There's an even more basic bit of narrative idiocy: As they're falling to earth, someone says they need the shields up before they hit the atmosphere or they'll burn to death. The ship falls, heats, turns fiery, then is in the atmosphere, then rises from the clouds, and *then*, if I recall correctly, someone says "Shields are back online" or something. The two statements are like a minute apart. They couldn't bother with even that kind of consistency? There were so many slaps to the head like that (recreating the radiation death scene was so obnoxiously stupid I laughed out loud) it was difficult to like the movie, and believe me I was heavily predisposed to like it.
posted by mediareport at 7:35 AM on May 21, 2013 [7 favorites]


2009 Star Trek was solid. The story was pretty tight. I read all of the plot hole accusations, and almost all of them were easily refuted by merely paying attention to the movie. There were some problems, but to quote a reviewer, "welcome to movies."

I will defend that Star Trek as a lovely piece of entertainment and a respectable Trek film. The worst thing I have to say about it is that it felt a bit like a Star Wars movie in Trek clothing. Overall, though, it was fine.

With Star Trek Into Darkness, though, I've got to agree with the haters. The performances were impeccable, and it was visually stunning, but it's torpedoed by a script that is so lazy and indifferent to even basic story fundamentals that it actually makes me angry. It doesn't just insult our intelligence, but displays what I feel as actual contempt for the audience. This isn't just nitpicking -- I'm talking about the kind of flaws that result in ostensibly super-smart characters behaving like complete morons.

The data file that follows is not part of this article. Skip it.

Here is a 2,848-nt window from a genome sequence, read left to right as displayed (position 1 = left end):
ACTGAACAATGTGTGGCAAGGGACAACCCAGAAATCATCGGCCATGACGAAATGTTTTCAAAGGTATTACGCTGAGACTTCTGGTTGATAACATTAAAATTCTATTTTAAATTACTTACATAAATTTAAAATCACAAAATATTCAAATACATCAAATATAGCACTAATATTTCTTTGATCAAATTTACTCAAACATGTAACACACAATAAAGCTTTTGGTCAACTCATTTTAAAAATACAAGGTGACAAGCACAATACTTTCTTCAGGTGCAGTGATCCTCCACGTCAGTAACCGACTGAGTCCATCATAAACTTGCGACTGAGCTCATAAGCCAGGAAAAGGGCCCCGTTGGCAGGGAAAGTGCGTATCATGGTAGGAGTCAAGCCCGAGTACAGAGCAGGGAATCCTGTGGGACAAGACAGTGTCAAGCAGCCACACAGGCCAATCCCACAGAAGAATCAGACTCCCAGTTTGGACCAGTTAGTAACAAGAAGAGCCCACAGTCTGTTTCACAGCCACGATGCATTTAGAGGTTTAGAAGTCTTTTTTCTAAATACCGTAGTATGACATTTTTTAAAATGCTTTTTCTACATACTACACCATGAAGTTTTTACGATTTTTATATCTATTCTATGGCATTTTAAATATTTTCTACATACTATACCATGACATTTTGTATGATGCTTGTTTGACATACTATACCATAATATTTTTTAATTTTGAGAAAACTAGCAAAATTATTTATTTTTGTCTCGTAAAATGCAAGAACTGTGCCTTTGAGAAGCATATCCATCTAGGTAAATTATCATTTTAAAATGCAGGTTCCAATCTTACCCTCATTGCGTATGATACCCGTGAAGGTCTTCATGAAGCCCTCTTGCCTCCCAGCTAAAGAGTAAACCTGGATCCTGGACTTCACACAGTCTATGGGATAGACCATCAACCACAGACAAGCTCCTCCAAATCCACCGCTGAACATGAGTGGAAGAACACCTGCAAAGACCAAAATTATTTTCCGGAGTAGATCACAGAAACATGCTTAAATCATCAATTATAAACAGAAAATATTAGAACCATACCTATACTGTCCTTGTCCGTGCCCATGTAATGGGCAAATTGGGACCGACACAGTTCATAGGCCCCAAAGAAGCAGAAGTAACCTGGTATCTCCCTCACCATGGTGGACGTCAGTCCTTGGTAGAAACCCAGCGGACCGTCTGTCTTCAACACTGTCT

I really cannot believe that these guys had almost four years to work on the sequel, and this bullshit is what they came up with. And again, I say this as a huge fan of the previous film.
posted by El Sabor Asiatico at 7:36 AM on May 21, 2013 [13 favorites]


Dammit, El Sabor Asiatico, I'm a doctor, not a screenwriter!
posted by Danf at 7:38 AM on May 21, 2013 [3 favorites]


We pick nits only because we cannot physically pin down Chris Pine and fix his ugly ass eyebrows.
posted by fleacircus at 7:45 AM on May 21, 2013 [4 favorites]


you lithobrake from whatever velocity to 0 upon Ground Interface Insertion

Although in this film they could probably just have switched to Mole Drive and carried on.
posted by Segundus at 7:48 AM on May 21, 2013


Hey, it would have made sense emotionally.
posted by Segundus at 7:48 AM on May 21, 2013 [10 favorites]